“It’s necessary because there’s a lot of growth in women’s college hockey and these new teams needed a place to play,” Oberting added. “But the competition will still be high.”
Among the newcomers, Colgate and Vermont of the ECAC North were both top-10 Division III programs. Quinnipiac made the jump from the club level, while Connecticut, who is led by former Northeastern coach Heather Linstad, debuted as a Division I independent last season. Woog believes that it will be tough for the new programs to grow up quickly.
“It’ll take them some time because there are so many opportunities for young kids to play now,” she said. “The talent is spread around and now there a lot of teams going for the high-quality Olympic athletes.”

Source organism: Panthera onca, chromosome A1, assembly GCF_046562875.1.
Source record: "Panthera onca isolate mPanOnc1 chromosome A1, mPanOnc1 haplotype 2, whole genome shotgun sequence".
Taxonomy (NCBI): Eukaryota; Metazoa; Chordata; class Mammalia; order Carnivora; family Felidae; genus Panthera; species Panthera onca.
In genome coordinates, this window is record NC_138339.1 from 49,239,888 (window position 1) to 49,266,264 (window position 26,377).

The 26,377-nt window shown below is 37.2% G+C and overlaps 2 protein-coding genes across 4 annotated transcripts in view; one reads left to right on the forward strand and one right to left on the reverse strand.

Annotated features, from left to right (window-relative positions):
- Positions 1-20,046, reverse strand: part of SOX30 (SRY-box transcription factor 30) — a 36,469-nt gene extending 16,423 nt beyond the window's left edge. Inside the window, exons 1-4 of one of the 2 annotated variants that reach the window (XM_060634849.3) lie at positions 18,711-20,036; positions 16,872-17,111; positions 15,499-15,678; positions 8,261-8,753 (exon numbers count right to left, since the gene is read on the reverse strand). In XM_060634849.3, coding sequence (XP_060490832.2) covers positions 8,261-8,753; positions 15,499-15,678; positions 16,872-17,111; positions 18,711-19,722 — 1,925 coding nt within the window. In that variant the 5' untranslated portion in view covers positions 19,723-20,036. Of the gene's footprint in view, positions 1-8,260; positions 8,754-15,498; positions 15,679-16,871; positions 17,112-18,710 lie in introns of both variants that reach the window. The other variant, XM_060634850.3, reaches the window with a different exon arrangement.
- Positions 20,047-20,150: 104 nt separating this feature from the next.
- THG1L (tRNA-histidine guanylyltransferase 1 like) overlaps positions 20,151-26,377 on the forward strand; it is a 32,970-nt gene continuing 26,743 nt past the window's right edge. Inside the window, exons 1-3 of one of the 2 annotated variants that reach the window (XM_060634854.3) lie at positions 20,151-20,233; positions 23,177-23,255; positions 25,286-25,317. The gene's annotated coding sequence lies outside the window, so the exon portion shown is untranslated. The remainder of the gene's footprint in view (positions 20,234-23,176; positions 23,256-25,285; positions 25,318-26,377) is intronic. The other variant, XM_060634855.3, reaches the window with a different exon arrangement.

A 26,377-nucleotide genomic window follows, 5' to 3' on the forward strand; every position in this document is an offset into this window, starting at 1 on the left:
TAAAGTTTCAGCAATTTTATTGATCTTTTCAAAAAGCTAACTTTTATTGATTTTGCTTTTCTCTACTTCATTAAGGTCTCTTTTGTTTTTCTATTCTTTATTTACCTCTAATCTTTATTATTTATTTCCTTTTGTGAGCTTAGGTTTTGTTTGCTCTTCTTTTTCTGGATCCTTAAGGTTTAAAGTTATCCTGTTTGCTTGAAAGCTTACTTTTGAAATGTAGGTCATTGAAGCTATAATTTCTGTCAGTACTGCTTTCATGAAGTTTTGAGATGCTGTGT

But Stone was cautious about overlooking the new programs. Harvard opens against Colgate on Saturday.
“I don’t think were going to have any holidays all year,” Stone said. “Lot’s of times schools have put a lot of money into the program to get it going very quickly. We saw Duluth do it. We saw Minnesota do it. Why can’t Colgate and Vermont do it? You never know.”
Most of the traditional college hockey rivalries between the East and North teams will be maintained despite the split. For instance, the Beanpot will continue as always, and Brown and Harvard will continue to play New Hampshire, Northeastern and Providence. Naturally, not everyone could get exactly what they wanted.
“I think we were fortunate to be able to schedule our larger rivals,” Oberting said. “But we won’t play Northeastern. Niagara will be very good but we couldn’t fit them.”
The ECAC North, which includes the six Ivy schools that don’t start play until this weekend, will play a double round-robin. The ECAC East will play a triple round-robin during the regular season.